Ronin is director John Frankenheimer’s 1998 crime thriller, with a script co-written by David Mamet (under a pen name) and featuring an all-star cast headlined by Robert De Niro and Jean Reno. This gritty film borrows heavily from classic genre predecessors such as The French Connection, Le Cercle Rouge, and Bullitt. It follows a former U.S. intelligence agent (De Niro) working with a group of mercenaries trying to track down a package being pursued by both Irish and Russian interests. The package is a MacGuffin that allows Frankenheimer to create a thicket of tension, action in the form of extended car chases, and the prerequisite meetings in parked cars or darkened rooms. While the title of the film is a strain (it refers to a master-less samurai), Ronin is certainly one of the better entries in the “grizzled-ex-intelligence/military-as-mercenary” category. brings Ronin to Blu-ray via an exclusive new 4K restoration overseen by director of photography Robert Fraisse. The film arrives in an AVC 1080p encodement framed at 2.35:1. It has obviously been cleaned up well while retaining a lot of its original Super 35 film grain structure, which only occasionally tips ever so slightly into the realm of noise in the darker areas of the image. Colors and contrast are good, but shadow detail is the transfer’s biggest weakness; there’s a lot of black crush, which takes away from overall detail in a film where many scenes take place in the shadows. Lapels, zippers, and stitching on jackets tend to get lost.

Ronin comes to Blu-ray with the original English soundtrack in a 5.1 DTS-HD Master Audio mix. The original stereo mix is also included in LPCM 2.0. The 5.1 is surprisingly robust and well balanced given the vintage of the film. Sound effects spread nicely through the surrounds and across the front channels, and the low end has just enough oomph to underpin the car chases and gunplay. The score has a lot of air and natural dynamic range, but dialogue sounds just a tad anemic and at times shows some hints of clipping.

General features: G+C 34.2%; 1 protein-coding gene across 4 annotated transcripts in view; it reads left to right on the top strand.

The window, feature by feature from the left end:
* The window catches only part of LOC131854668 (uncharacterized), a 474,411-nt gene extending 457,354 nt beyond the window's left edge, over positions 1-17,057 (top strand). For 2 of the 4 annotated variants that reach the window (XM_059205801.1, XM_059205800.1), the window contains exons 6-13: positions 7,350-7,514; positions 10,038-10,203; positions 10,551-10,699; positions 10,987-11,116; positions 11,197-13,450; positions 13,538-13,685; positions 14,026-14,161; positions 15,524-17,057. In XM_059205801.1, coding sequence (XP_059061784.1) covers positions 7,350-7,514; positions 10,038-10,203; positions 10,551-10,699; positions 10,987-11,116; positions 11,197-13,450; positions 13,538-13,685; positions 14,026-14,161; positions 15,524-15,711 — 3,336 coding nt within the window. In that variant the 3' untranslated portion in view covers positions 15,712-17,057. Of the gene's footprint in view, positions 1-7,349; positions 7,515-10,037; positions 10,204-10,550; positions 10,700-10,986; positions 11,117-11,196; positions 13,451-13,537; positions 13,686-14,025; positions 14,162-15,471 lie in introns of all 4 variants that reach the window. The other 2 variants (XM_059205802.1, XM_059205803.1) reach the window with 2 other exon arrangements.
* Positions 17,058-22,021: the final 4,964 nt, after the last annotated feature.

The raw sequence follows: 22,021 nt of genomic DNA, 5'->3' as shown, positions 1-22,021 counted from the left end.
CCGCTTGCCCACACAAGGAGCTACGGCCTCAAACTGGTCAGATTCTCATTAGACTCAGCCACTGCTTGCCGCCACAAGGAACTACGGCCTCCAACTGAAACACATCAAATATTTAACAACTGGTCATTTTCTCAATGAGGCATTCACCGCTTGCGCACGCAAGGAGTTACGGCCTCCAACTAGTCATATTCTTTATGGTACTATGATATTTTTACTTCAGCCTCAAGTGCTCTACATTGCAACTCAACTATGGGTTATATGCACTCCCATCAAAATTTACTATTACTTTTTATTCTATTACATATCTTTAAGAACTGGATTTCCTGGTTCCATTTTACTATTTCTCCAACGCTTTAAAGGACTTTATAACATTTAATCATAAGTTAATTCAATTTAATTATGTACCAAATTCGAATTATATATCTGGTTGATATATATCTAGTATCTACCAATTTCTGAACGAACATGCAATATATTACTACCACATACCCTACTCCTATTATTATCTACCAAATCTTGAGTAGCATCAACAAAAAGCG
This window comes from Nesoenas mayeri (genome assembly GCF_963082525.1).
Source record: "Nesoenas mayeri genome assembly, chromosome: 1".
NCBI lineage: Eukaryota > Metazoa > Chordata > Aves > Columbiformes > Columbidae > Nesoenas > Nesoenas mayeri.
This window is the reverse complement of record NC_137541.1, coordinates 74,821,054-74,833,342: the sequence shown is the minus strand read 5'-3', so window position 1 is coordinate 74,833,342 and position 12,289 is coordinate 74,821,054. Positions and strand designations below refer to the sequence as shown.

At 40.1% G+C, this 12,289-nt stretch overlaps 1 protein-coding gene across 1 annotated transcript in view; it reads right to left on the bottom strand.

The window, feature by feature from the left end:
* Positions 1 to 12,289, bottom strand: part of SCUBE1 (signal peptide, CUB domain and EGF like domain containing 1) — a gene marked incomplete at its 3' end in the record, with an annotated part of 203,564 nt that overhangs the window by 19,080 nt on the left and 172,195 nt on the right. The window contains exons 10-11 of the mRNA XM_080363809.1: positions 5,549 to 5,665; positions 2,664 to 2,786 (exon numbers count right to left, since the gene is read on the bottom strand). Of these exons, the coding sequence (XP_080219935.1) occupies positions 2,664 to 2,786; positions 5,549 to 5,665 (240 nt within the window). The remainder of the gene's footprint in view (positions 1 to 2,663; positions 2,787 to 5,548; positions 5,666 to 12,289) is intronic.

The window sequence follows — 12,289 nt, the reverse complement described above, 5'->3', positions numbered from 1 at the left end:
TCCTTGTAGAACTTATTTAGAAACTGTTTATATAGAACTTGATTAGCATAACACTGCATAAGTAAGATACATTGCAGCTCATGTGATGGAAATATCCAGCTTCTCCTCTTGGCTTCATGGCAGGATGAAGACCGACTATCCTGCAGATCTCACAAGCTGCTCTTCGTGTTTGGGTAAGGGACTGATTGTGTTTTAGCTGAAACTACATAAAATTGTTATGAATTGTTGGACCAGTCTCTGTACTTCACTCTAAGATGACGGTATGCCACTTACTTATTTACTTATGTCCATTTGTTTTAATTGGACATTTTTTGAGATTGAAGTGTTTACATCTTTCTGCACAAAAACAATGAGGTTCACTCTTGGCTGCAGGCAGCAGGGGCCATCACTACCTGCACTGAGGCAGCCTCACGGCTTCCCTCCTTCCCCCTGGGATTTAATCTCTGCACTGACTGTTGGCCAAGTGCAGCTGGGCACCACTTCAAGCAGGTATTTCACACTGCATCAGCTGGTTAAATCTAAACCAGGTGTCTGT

This release comes stuffed, as is usual from Arrow. The first pressing includes a collector’s booklet illustrated by Chris Malbon, featuring writing on the film by critic Travis Crawford. A detailed audio commentary by director Frankenheimer and a new half-hour-long interview with cinematographer Fraisse are on the disc. Other special features include archival featurettes, an alternate ending, a gallery, and reversible sleeve art featuring original and newly commissioned artwork by Jacob Phillips.

Studio: Arrow Video, 1998
Aspect Ratio: 2.35:1
Audio Format: DTS-HD Master Audio 5.1
Length: 122 mins.
MPAA RatingL: R
Director: John Frankenheimer
Starring: Robert De Niro, Jean Reno, Natascha McElhone

brenro's picture

Two great car chases but there's one bit of dialogue in this movie that has always really irked me. Here we've got what are supposedly former CIA, French Surete, KGB, IRA, and a British Special Boat Service pretender. These are international intelligence people and when Sam finds out where Victor is hiding what does he say? "He's in a town called Arles." I'm no international intelligence operative but I've certainly heard of Arles, France. Clunky.

Old Ben's picture

I love this movie! My only quibble with the review is I don't think Sam was former CIA - I think his was still in the CIA, and the "former" bit was his cover. It makes his character more intriguing. Could he have called for back-up or a surgeon when he was shot?